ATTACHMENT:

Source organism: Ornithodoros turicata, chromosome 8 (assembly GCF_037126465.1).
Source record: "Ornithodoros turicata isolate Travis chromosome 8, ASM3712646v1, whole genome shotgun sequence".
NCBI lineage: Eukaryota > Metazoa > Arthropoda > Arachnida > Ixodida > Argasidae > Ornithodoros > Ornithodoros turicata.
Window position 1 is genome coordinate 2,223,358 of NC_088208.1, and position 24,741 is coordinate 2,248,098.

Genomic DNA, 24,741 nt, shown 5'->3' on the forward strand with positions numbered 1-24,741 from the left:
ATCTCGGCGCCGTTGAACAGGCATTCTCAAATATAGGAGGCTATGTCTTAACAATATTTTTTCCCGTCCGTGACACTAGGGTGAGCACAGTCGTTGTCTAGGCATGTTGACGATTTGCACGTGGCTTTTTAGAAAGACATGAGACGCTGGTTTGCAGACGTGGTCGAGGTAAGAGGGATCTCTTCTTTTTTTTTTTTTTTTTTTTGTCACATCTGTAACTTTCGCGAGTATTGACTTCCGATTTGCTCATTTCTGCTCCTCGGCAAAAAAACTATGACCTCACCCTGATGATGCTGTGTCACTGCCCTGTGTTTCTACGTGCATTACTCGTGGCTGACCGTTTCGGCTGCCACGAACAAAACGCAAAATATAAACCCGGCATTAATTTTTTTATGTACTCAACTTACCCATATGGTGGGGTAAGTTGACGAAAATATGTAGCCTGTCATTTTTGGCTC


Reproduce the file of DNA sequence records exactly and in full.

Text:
Source organism: Ornithodoros turicata, chromosome 8 (assembly GCF_037126465.1).
Source record: "Ornithodoros turicata isolate Travis chromosome 8, ASM3712646v1, whole genome shotgun sequence".
NCBI lineage: Eukaryota > Metazoa > Arthropoda > Arachnida > Ixodida > Argasidae > Ornithodoros > Ornithodoros turicata.
Window position 1 is genome coordinate 2,223,358 of NC_088208.1, and position 24,741 is coordinate 2,248,098.

Genomic DNA, 24,741 nt, shown 5'->3' on the forward strand with positions numbered 1-24,741 from the left:
ATCTCGGCGCCGTTGAACAGGCATTCTCAAATATAGGAGGCTATGTCTTAACAATATTTTTTCCCGTCCGTGACACTAGGGTGAGCACAGTCGTTGTCTAGGCATGTTGACGATTTGCACGTGGCTTTTTAGAAAGACATGAGACGCTGGTTTGCAGACGTGGTCGAGGTAAGAGGGATCTCTTCTTTTTTTTTTTTTTTTTTTTGTCACATCTGTAACTTTCGCGAGTATTGACTTCCGATTTGCTCATTTCTGCTCCTCGGCAAAAAAACTATGACCTCACCCTGATGATGCTGTGTCACTGCCCTGTGTTTCTACGTGCATTACTCGTGGCTGACCGTTTCGGCTGCCACGAACAAAACGCAAAATATAAACCCGGCATTAATTTTTTTATGTACTCAACTTACCCATATGGTGGGGTAAGTTGACGAAAATATGTAGCCTGTCATTTTTGGCTC